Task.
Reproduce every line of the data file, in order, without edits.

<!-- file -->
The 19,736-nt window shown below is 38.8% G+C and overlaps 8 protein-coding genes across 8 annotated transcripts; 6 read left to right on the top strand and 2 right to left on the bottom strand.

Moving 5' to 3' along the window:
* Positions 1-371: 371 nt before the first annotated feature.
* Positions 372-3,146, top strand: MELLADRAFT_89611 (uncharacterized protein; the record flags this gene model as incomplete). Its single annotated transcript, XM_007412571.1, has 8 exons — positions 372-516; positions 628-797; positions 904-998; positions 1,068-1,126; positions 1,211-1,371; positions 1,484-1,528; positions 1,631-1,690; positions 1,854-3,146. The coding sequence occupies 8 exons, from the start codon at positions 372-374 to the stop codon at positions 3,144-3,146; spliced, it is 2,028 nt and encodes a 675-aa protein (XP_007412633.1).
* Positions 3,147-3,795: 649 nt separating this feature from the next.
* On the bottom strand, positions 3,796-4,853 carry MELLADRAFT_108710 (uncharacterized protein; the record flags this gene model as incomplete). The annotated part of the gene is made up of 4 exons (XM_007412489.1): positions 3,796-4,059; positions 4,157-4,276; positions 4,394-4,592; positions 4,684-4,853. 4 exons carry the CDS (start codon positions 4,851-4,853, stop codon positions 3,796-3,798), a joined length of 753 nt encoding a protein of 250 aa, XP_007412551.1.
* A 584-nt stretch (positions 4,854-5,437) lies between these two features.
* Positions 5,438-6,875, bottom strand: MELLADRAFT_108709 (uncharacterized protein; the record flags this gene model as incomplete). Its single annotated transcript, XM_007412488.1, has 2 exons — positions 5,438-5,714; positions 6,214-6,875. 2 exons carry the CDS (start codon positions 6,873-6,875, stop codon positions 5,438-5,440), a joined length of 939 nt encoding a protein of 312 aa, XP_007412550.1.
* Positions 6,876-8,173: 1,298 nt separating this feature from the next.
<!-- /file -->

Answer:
The 19,736-nt window shown below is 38.8% G+C and overlaps 8 protein-coding genes across 8 annotated transcripts; 6 read left to right on the top strand and 2 right to left on the bottom strand.

Moving 5' to 3' along the window:
* Positions 1-371: 371 nt before the first annotated feature.
* Positions 372-3,146, top strand: MELLADRAFT_89611 (uncharacterized protein; the record flags this gene model as incomplete). Its single annotated transcript, XM_007412571.1, has 8 exons — positions 372-516; positions 628-797; positions 904-998; positions 1,068-1,126; positions 1,211-1,371; positions 1,484-1,528; positions 1,631-1,690; positions 1,854-3,146. The coding sequence occupies 8 exons, from the start codon at positions 372-374 to the stop codon at positions 3,144-3,146; spliced, it is 2,028 nt and encodes a 675-aa protein (XP_007412633.1).
* Positions 3,147-3,795: 649 nt separating this feature from the next.
* On the bottom strand, positions 3,796-4,853 carry MELLADRAFT_108710 (uncharacterized protein; the record flags this gene model as incomplete). The annotated part of the gene is made up of 4 exons (XM_007412489.1): positions 3,796-4,059; positions 4,157-4,276; positions 4,394-4,592; positions 4,684-4,853. 4 exons carry the CDS (start codon positions 4,851-4,853, stop codon positions 3,796-3,798), a joined length of 753 nt encoding a protein of 250 aa, XP_007412551.1.
* A 584-nt stretch (positions 4,854-5,437) lies between these two features.
* Positions 5,438-6,875, bottom strand: MELLADRAFT_108709 (uncharacterized protein; the record flags this gene model as incomplete). Its single annotated transcript, XM_007412488.1, has 2 exons — positions 5,438-5,714; positions 6,214-6,875. 2 exons carry the CDS (start codon positions 6,873-6,875, stop codon positions 5,438-5,440), a joined length of 939 nt encoding a protein of 312 aa, XP_007412550.1.
* Positions 6,876-8,173: 1,298 nt separating this feature from the next.